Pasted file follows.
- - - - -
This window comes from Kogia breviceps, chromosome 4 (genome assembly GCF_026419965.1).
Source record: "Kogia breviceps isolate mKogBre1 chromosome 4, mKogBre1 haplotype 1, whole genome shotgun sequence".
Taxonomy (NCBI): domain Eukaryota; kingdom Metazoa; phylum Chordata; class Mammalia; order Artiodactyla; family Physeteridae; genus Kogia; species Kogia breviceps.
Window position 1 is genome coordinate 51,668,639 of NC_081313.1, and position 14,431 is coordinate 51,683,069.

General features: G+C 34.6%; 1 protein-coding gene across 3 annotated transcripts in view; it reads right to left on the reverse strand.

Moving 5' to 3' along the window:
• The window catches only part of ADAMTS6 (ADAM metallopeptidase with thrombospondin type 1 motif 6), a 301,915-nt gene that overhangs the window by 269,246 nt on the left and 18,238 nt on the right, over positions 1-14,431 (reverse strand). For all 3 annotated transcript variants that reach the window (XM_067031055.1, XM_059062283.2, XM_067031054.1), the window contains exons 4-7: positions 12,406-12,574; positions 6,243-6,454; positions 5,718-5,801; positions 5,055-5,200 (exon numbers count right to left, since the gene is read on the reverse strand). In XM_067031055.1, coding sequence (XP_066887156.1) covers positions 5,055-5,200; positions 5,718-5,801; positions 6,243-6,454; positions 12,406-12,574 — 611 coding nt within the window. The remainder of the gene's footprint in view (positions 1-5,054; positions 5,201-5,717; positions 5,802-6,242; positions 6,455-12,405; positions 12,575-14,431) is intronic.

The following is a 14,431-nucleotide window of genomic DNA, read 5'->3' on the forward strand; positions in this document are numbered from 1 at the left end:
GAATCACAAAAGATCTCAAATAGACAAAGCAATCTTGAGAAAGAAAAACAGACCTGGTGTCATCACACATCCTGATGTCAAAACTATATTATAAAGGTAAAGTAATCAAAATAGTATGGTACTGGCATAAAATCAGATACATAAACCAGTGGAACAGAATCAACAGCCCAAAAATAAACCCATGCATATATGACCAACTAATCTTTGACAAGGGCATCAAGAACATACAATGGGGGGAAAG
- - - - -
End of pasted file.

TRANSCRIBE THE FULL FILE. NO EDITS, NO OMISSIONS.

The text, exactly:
This window comes from Kogia breviceps, chromosome 4 (genome assembly GCF_026419965.1).
Source record: "Kogia breviceps isolate mKogBre1 chromosome 4, mKogBre1 haplotype 1, whole genome shotgun sequence".
Taxonomy (NCBI): domain Eukaryota; kingdom Metazoa; phylum Chordata; class Mammalia; order Artiodactyla; family Physeteridae; genus Kogia; species Kogia breviceps.
Window position 1 is genome coordinate 51,668,639 of NC_081313.1, and position 14,431 is coordinate 51,683,069.

General features: G+C 34.6%; 1 protein-coding gene across 3 annotated transcripts in view; it reads right to left on the reverse strand.

Moving 5' to 3' along the window:
• The window catches only part of ADAMTS6 (ADAM metallopeptidase with thrombospondin type 1 motif 6), a 301,915-nt gene that overhangs the window by 269,246 nt on the left and 18,238 nt on the right, over positions 1-14,431 (reverse strand). For all 3 annotated transcript variants that reach the window (XM_067031055.1, XM_059062283.2, XM_067031054.1), the window contains exons 4-7: positions 12,406-12,574; positions 6,243-6,454; positions 5,718-5,801; positions 5,055-5,200 (exon numbers count right to left, since the gene is read on the reverse strand). In XM_067031055.1, coding sequence (XP_066887156.1) covers positions 5,055-5,200; positions 5,718-5,801; positions 6,243-6,454; positions 12,406-12,574 — 611 coding nt within the window. The remainder of the gene's footprint in view (positions 1-5,054; positions 5,201-5,717; positions 5,802-6,242; positions 6,455-12,405; positions 12,575-14,431) is intronic.

The following is a 14,431-nucleotide window of genomic DNA, read 5'->3' on the forward strand; positions in this document are numbered from 1 at the left end:
GAATCACAAAAGATCTCAAATAGACAAAGCAATCTTGAGAAAGAAAAACAGACCTGGTGTCATCACACATCCTGATGTCAAAACTATATTATAAAGGTAAAGTAATCAAAATAGTATGGTACTGGCATAAAATCAGATACATAAACCAGTGGAACAGAATCAACAGCCCAAAAATAAACCCATGCATATATGACCAACTAATCTTTGACAAGGGCATCAAGAACATACAATGGGGGGAAAG